I came across this today: the Social Book Project by the Institute for the Future of the Book. It looks intriguing for those interested in a CommentPress-like “social reading” annotation platform without the hassle of self-hosting. It looks very easy to set up! It won’t work, however, for .pdfs (since we were discussing this issue in reference to Jack’s project): the platform requires the uploading of a plain vanilla text in the epub format.
You can get a feel for using CommentPress here. It’s a site I imported from digress.it, so it looks terrible and doesn’t really make sense. But I’ve created a fresh post with a poem to “mark up.” If there’s time and interest, we can work on this together today.
We briefly spoke about this today (sorry) but here’s the bluehost program that provides free hosting accounts for teaching faculty.
For our next session, I would like you to scour the web for examples of tools, platforms, or completed projects that are relevant to your project in some way. There are lots of avenues to explore in the links page on this site, but I’m sure you can find others as well. If possible, find at least one example (e.g., my Yoknapedia project) of a previously implemented project that might serve as a model and one tool (e.g., MITs Annotation Studio) that might be a useful means to X or Y pedagogical end you have in mind for next year.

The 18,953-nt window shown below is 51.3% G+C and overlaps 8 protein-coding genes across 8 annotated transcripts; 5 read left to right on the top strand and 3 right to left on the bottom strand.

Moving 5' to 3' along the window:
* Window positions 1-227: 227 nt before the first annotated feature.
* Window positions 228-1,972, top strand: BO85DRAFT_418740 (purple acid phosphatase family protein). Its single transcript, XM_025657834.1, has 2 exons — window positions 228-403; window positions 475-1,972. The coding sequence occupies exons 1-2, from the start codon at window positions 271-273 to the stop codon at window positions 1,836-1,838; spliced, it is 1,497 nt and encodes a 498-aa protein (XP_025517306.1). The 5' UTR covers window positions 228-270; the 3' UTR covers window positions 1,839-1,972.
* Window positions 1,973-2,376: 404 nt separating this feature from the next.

Then, write a short post that reflects on the pros/cons of the example or the tool and how you might use or adapt what you’ve found for your own project. In the session, you can present to us what you’ve found (very informally!) and we’ll discuss the range of our collective findings.
Not sure who’s still checking this, but if you’re available at 6:30 tonight, come see Miriam Posner talk about digital pedagogy at the GC! Here’s the 411 (there’s a signup with tickets):
When you get a chance, please fill out this survey: it takes 5 minutes and helps ACERT improve its delivery of future programming. This is especially important, since our Teaching-Scholarship Circles are relatively new, so we’re trying to feel our way through what works and what doesn’t.
Stephanie, helpfully raised some issues re: using Zotero in the classroom last week. How do we use it when students are often using Hunter’s machines which a) don’t have the program installed and b) don’t allow one to install new programs/plugins? Stephanie told me that the library is working on solving a) by having Zotero installed on as many machines as is practical, but there’s another workaround that’s alluded to on the invaluable ProfHacker blog on the Chronicle of Higher Ed’s site. You can help students install special portable versions of Firefox with the Zotero plugin on a simple $5 USB thumbdrive. I’ve not tried it, so I don’t know what issues might come up. But I will…